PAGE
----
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28 January 2013

Going to Work by Bike

Well, getting there
You will not find "Paralia" on a map

We're on the 12th day of public transport strikes today. During those 12 days, either the busses or the metro or both were on strike (along with tram, trolley busses etc.). So, it wasn't easy to get to my office. For two days while only the Metro was on strike, I took the bus. It wasn't so bad, since I get on at the first stop, I had a place to sit. But it was hard to get off the overstuffed bus and the traffic jam was epic. (Sidenote: I think the strike is justified, even though I would prefer if they had another means to fight for their rights.)

On Saturday I got myself a bicycle. This morning I went to my office by bike. I tried to avoid the big roads. Result: I got lost in the small streets. It wasn't that bad, since those were quiet streets with some nice old houses from time to time. I stopped a lot to check where I was on the gps. I got lost again, more stops for the gps.

On my way I also came across the spot in the picture with those three signs. I know those signs for many years and always I wanted to stop and take a picture. With the bike it was easy. If you speak Greek, please don't read on and try first to spot what's wrong with those signs. Το βρήκες; Μπράβο! For everybody else: The Greek word Παραλία can indeed roughly be transliterated as "Paralia" (it's not pronounced the way an english speaker would pronounce that), but that makes no sense. Παραλία is no place that you will find on a map, it needs a translation, it means "beach" or "coast". So the sign say: Stay on the 2nd lane if you want to pass through to the coast.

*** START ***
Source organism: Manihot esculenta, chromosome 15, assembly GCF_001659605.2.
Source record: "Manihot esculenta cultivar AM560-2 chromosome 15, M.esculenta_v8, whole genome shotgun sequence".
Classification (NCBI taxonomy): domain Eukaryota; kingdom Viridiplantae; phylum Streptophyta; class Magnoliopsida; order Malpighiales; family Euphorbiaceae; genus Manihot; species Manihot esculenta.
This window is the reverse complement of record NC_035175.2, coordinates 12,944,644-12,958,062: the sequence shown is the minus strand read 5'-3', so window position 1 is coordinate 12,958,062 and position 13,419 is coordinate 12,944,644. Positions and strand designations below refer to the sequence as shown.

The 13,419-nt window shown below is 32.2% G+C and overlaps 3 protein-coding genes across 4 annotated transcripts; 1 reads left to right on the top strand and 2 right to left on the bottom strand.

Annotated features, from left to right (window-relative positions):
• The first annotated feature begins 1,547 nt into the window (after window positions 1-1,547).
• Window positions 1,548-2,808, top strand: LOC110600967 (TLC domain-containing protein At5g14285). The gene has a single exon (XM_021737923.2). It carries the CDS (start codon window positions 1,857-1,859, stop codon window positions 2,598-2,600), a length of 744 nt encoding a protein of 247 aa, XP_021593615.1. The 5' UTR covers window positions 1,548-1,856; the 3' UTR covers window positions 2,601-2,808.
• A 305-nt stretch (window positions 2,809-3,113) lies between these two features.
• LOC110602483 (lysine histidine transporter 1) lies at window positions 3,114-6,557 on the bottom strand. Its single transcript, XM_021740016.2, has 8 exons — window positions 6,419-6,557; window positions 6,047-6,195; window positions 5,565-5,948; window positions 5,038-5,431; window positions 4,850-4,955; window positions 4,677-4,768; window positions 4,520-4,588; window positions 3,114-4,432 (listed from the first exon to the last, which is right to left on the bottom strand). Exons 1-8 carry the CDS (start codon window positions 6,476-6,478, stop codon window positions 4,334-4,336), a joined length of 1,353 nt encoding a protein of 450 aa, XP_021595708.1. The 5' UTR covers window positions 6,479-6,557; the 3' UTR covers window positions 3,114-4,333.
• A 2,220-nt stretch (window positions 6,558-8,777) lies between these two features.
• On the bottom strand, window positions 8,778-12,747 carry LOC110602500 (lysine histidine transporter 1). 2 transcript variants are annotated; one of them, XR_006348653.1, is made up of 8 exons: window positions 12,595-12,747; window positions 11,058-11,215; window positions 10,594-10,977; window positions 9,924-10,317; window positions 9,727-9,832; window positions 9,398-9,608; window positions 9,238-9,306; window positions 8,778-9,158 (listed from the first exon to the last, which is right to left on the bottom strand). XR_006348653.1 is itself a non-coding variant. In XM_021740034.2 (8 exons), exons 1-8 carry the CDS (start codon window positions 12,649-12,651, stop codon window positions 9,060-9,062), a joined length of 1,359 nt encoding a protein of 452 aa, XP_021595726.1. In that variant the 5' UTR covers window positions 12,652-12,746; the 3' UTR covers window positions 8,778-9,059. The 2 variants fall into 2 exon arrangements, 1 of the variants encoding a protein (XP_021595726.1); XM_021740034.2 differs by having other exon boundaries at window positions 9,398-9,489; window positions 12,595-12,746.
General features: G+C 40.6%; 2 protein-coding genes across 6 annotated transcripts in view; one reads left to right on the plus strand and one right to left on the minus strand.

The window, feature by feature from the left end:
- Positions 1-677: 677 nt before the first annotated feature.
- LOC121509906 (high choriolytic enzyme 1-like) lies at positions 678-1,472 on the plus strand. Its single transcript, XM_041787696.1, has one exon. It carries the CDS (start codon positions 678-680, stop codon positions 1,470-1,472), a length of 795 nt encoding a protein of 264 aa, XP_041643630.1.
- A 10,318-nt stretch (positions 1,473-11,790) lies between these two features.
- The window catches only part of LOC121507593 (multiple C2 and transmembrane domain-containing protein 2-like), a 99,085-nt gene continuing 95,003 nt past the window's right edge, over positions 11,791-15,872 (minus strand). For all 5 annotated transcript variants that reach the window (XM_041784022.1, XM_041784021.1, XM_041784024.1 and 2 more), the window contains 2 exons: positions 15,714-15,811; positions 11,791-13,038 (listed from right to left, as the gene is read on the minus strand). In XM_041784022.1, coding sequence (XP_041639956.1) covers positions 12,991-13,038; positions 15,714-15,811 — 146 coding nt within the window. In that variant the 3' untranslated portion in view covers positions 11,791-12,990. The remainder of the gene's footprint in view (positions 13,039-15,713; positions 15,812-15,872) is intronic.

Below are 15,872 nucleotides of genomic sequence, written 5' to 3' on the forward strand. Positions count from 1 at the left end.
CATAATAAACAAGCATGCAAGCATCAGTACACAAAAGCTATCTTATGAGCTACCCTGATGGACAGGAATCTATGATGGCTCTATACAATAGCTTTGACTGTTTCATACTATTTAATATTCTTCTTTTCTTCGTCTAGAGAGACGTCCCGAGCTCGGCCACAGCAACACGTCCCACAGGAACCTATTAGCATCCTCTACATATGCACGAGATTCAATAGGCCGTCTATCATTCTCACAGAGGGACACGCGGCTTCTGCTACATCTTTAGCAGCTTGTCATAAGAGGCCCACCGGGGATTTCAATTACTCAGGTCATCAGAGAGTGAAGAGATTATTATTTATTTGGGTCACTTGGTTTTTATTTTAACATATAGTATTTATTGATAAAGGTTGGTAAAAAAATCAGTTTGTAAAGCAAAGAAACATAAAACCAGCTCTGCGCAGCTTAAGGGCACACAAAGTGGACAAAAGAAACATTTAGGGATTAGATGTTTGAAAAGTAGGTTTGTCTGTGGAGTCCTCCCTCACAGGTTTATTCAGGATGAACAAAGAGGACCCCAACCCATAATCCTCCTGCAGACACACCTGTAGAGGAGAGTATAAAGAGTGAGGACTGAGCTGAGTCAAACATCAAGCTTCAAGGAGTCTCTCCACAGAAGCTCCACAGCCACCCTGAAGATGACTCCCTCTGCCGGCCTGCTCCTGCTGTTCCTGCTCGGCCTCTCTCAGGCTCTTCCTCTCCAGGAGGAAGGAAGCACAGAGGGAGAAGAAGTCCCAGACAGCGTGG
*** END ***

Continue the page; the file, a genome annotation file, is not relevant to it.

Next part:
All in all, it took me a bit more time than the trip with bus and metro would have taken. My guess is that when I find a good route (and not get lost) I can make it in 45 minutes, which would be half the time from taking public transport. Well... except, tonight it will be all uphill to get back, so I will see how I will manage that part. One option is to take the Metro for a part of the way, as today the Metro works and it's ok to take a bicycle on the Metro (it used to be possible only on line 1).

Posted by betabug at 14:55 | Comments (0) | Trackbacks (0)
ch athens
Life in Athens (Greece) for a foreigner from the other side of the mountains. And with an interest in digital life and the feeling of change in a big city. Multilingual English - German - Greek.
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